Part I: How a Lean Journey Initiates Going Fork Free

August 4, 2017 0 Comments Fork Truck Free Info 83 Views

 

James Skyrm, Lean & Continuous Improvement Engineer at Poclain Hydraulics shared that their company designs, manufactures, and markets hydrostatic transmissions. “Our markets are off-road, on-road and industrial applications. We are a French family-owned company with eleven plants around the world, spanning three continents to better serve our customers.  The North American facility is located 30 minutes south of Milwaukee WI, where we provide sales, R&D, manufacturing services.

James is now the father of toddler twins; he started with the company about ten years ago in France; worked there for a number of years, worked in India for several years, then returned to Wisconsin about five years ago in 2012. Since that time, he has served in his current role leading the company’s lean manufacturing program.

Enter Topper Industrial Carts and Going Truck Free

Topper Industrial founder, Ed Brown, showed James several different industrial carts to determine what would be most lean and effective. According to James, Poclain used about 90 different carts, seven different types of carts, including the world class Topper Mother-Daughter system pulled by tugger carts. James added, “We use some specific ergonomic applications of carts for specific lines dedicated for specific products.”

Poclain decided to go to the fork free route, which does not mean entirely fork truck free.  James noted, “Fork trucks do a great job of going vertical. We don’t have the surface area in our plant to get away from vertical storage; we still have to load and unload trucks to our customers. That’s where fork truck equipment excels. But in terms of translating product across of the shop floor, there were some inefficiencies before Topper.”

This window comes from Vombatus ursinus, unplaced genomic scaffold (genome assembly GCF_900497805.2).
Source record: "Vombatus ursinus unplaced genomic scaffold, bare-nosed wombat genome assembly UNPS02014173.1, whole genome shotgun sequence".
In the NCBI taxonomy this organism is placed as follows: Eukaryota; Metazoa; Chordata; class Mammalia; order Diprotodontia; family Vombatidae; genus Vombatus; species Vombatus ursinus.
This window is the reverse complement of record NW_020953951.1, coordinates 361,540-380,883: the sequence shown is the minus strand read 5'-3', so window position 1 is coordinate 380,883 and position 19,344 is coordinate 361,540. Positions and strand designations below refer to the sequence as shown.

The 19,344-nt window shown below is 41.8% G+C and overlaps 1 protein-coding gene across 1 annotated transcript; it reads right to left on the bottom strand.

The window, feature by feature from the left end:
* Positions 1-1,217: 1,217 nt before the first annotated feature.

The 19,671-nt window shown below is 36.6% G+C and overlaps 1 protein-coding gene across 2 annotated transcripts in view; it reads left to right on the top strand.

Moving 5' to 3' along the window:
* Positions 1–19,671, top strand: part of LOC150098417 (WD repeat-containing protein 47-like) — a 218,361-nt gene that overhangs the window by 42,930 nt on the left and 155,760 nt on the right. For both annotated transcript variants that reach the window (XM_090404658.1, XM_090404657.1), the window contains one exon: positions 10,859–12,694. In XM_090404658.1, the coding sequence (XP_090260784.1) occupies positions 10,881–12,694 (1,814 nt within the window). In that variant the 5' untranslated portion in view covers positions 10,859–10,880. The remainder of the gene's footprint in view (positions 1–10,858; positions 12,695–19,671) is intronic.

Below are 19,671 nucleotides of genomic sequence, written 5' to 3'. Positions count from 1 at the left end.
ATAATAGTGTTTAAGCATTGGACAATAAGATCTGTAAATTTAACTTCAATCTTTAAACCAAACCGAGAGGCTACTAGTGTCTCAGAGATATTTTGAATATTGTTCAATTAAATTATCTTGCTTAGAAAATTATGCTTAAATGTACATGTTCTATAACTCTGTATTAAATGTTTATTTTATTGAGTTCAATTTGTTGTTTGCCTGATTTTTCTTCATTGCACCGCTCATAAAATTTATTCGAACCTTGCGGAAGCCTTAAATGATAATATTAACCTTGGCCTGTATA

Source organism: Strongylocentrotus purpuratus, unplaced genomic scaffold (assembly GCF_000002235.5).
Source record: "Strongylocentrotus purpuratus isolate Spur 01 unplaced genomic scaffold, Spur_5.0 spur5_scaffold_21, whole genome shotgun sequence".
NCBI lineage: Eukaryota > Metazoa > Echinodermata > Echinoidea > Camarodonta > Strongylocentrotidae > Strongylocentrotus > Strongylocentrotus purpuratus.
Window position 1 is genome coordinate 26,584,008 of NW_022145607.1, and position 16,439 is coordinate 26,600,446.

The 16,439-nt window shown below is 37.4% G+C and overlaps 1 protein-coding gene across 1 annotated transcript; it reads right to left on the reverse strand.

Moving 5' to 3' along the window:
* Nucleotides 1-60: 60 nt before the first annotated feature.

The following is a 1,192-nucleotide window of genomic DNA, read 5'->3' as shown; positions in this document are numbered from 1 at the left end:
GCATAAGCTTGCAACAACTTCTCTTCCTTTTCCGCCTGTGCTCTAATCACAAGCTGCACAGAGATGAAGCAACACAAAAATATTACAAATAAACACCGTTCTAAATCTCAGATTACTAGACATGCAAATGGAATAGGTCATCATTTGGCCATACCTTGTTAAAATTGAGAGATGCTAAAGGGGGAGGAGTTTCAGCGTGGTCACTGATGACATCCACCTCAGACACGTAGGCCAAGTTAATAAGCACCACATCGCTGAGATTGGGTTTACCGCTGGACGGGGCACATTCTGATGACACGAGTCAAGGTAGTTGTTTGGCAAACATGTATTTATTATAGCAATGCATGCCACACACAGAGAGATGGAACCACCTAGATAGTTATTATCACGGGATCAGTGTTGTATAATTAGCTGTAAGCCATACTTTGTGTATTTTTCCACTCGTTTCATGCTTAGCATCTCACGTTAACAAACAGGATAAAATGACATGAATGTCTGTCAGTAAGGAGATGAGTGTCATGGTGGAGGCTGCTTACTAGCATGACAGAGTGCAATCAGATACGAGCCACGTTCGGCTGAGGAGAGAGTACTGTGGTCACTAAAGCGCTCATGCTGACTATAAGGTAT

Poclain dug a little deeper and investigated their value stream maps. James shared that the company had been working with some former Toyota management, particularly at the Georgetown plant in Kentucky. A few years ago, the former plant manager told James that fork trucks were the most dangerous and inefficient pieces of equipment on the shop floor.

James Skyrm, Lean & CI Engineer at Poclain Hydraulics

James was skeptical at first, noting, “I didn’t believe it. We had fork trucks all over our plant and we didn’t know any differently than that, to be honest. And then as we went through a lean journey, we soon realized that there was a lot of waste in our internal logistics flow and opportunities for safety improvements. Some of these things brought to mind the former plant manager’s statement over and over again. I begin to realize I needed to dig into this; there may be some truth to this.”

Back to 2015, Poclain’s logistics team began to dig. They began to investigate into some OSHA (Office of Health and Safety Administration) statistics; they also looked into the National Truck Association statistics – of the 900,000 trucks that are out there, in a given year, NTSA (National Transportation Safety Administration) estimates that 11 percent of these trucks will be involved in some kind of accident on a shop floor. If the average life of a truck, according to statistics, is about eight years, there is a 90 percent chance a truck you see on the shop floor will be involved in some type of accident. This was eye-opening to James because Poclain had a lot of fork trucks running around.

In addition to that, people don’t like to talk about fatalities, but fatalities that occur 47 percent in manufacturing — 92 percent of them are due to fork truck accidents according to OSHA statistics. The bright young father of toddler twins ran the numbers on the OSHA calculator for what they cost – and the potential costs were staggering. Going Fork Free where possible became the obvious choice.

Topper Industrial

Information submitted by Jillian Burrow, Marketing Manager for Topper Industrial

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